When we face a hard time, approaching for help is often painful or awkward. But most of the people, I’ve learned, want to help others. Shove down the reservations, reach out and ask for that help, and it usually arrives.
6. Be Grateful for the things taken for granted
The days crawled by. In spite of a ton of stress and uncertainty, we still felt grateful for certain things.
We felt grateful, weirdly enough, to not have to care for the frangible infant right away. We felt grateful, to have free time to learn and prepare for coming days, rest assured that our baby had the best possible care.
We felt grateful for our jobs, the paid and unpaid leaves, the medical plans which compensated the bulk of expenses. We felt grateful for our investments which settled the rest.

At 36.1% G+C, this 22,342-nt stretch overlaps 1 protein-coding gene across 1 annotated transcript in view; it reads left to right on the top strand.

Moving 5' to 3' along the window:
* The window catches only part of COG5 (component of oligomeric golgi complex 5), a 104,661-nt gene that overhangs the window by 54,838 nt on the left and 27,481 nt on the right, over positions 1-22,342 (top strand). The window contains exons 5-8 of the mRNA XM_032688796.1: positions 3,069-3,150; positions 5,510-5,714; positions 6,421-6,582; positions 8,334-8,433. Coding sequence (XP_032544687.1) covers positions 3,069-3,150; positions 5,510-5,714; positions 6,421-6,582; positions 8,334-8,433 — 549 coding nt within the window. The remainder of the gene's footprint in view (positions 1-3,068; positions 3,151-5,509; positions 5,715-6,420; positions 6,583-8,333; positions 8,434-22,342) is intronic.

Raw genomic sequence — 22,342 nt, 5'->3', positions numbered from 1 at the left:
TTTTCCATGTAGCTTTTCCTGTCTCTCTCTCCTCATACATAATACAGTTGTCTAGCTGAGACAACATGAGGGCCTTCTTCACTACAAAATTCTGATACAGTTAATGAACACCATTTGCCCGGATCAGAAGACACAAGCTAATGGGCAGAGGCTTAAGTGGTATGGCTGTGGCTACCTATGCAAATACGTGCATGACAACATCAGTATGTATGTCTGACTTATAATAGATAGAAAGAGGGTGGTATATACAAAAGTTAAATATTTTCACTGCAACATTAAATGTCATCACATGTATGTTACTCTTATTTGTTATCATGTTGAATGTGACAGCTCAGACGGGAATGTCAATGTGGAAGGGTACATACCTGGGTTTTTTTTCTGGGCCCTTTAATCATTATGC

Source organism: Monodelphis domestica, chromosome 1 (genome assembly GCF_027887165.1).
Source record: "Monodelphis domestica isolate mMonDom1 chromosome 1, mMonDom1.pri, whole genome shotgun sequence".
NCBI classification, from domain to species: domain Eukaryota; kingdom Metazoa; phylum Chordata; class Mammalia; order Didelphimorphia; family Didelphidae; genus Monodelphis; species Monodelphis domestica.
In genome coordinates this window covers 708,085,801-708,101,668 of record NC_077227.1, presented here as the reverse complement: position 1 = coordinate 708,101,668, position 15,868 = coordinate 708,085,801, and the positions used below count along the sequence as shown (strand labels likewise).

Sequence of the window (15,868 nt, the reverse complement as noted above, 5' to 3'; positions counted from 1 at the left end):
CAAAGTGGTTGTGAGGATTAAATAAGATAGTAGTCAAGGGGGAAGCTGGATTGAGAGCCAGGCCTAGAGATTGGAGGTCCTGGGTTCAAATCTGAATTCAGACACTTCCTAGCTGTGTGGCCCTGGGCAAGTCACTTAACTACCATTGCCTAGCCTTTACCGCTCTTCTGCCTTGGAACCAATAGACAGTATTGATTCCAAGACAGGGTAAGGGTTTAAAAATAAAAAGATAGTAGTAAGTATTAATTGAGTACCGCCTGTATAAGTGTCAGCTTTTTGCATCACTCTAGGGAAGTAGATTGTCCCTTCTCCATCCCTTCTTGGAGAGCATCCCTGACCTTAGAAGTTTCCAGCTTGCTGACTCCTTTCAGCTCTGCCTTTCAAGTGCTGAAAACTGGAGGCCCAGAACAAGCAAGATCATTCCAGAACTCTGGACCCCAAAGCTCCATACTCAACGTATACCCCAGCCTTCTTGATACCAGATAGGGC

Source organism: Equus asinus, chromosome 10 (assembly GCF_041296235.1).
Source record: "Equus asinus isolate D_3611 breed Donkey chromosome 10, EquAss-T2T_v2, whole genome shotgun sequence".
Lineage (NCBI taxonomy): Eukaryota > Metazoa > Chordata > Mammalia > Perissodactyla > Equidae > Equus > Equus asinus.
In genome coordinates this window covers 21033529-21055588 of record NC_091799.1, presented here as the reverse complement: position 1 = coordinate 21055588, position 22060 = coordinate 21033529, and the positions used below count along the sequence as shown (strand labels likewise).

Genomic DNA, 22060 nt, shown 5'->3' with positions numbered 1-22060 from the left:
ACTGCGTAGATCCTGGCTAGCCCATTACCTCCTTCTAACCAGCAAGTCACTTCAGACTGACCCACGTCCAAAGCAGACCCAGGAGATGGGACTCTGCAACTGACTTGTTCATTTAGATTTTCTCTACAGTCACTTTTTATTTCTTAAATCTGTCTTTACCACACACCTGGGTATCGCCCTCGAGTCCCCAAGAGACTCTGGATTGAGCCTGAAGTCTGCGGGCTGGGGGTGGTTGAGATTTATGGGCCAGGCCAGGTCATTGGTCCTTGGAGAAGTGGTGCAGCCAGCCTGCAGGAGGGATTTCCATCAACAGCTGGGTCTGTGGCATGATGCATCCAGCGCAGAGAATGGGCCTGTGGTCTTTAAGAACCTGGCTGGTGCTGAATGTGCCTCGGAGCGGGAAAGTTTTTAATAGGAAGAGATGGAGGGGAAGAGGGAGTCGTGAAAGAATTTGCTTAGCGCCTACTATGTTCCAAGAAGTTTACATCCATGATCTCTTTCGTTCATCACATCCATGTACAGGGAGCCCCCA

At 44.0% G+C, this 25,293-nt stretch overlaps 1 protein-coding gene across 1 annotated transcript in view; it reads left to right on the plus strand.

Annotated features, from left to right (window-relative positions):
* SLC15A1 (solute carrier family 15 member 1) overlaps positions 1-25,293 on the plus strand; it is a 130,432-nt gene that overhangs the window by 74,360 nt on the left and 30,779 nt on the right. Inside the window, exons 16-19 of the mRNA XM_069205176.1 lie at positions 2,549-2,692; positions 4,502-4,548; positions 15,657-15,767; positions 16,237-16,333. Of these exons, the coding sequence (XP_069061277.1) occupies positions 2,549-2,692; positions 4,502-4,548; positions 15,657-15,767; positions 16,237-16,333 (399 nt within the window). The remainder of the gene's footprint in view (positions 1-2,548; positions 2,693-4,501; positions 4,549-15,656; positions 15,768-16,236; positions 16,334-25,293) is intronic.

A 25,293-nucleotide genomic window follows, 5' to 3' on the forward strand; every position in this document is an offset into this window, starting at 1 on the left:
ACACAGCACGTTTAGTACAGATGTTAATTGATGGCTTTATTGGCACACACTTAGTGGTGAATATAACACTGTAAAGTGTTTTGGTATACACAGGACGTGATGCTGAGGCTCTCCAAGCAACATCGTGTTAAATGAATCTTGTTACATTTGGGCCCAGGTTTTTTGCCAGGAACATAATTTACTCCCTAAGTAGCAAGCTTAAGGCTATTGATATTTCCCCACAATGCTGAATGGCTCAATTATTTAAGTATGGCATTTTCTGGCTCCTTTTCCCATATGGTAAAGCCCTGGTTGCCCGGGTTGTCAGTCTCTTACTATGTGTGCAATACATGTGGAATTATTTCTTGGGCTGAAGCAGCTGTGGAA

We felt grateful for our closest friends and family, who were always supportive of our plight.
Forgetting to be grateful for the little things is easy during harsh and stressful times. But those things do matter. Nurture gratitude towards these little things to make the days endurable.
7. Don’t forget to pamper yourself
Even with the grueling daily schedule, the commutes, managing the visiting hours, we tried to take out time for ourselves. We read books, watched movies together, exercised, to keep our minds from the constant nagging worry. Sometimes, the self-care induced guilt triggers but kept us sane and in shape.
We reminded ourselves to live in the moment. We assured ourselves that taking care of ourselves was the best use of our free time to keep the stress and worries at bay.
8. Don’t compare with your neighbor’s lawn
Still, the distress crept in every once in a while. It was easy to compare with others and give in to despair.
Everyone seemed to have normal, uncomplicated childbirth. Their little ones touted perfect birth weights and ran around the neighborhood.